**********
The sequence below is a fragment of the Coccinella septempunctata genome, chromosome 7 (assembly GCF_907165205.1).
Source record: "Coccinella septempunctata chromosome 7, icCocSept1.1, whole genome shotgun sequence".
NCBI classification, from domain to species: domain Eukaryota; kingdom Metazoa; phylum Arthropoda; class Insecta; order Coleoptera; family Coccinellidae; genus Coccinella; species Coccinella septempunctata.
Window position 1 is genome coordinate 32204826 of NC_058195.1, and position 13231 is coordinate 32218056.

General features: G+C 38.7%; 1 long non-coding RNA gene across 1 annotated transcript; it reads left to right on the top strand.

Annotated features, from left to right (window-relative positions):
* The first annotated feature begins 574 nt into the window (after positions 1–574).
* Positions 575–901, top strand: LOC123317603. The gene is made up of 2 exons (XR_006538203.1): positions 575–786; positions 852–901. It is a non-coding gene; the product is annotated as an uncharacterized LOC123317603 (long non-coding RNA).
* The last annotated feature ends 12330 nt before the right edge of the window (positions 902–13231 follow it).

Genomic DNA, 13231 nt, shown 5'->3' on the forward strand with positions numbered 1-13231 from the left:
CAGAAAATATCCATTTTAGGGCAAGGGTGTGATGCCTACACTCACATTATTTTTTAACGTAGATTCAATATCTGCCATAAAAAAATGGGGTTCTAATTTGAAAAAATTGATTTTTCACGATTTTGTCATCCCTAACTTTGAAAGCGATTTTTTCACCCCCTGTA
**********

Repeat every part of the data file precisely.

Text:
The sequence below is a fragment of the Coccinella septempunctata genome, chromosome 7 (assembly GCF_907165205.1).
Source record: "Coccinella septempunctata chromosome 7, icCocSept1.1, whole genome shotgun sequence".
NCBI classification, from domain to species: domain Eukaryota; kingdom Metazoa; phylum Arthropoda; class Insecta; order Coleoptera; family Coccinellidae; genus Coccinella; species Coccinella septempunctata.
Window position 1 is genome coordinate 32204826 of NC_058195.1, and position 13231 is coordinate 32218056.

General features: G+C 38.7%; 1 long non-coding RNA gene across 1 annotated transcript; it reads left to right on the top strand.

Annotated features, from left to right (window-relative positions):
* The first annotated feature begins 574 nt into the window (after positions 1–574).
* Positions 575–901, top strand: LOC123317603. The gene is made up of 2 exons (XR_006538203.1): positions 575–786; positions 852–901. It is a non-coding gene; the product is annotated as an uncharacterized LOC123317603 (long non-coding RNA).
* The last annotated feature ends 12330 nt before the right edge of the window (positions 902–13231 follow it).

Genomic DNA, 13231 nt, shown 5'->3' on the forward strand with positions numbered 1-13231 from the left:
CAGAAAATATCCATTTTAGGGCAAGGGTGTGATGCCTACACTCACATTATTTTTTAACGTAGATTCAATATCTGCCATAAAAAAATGGGGTTCTAATTTGAAAAAATTGATTTTTCACGATTTTGTCATCCCTAACTTTGAAAGCGATTTTTTCACCCCCTGTA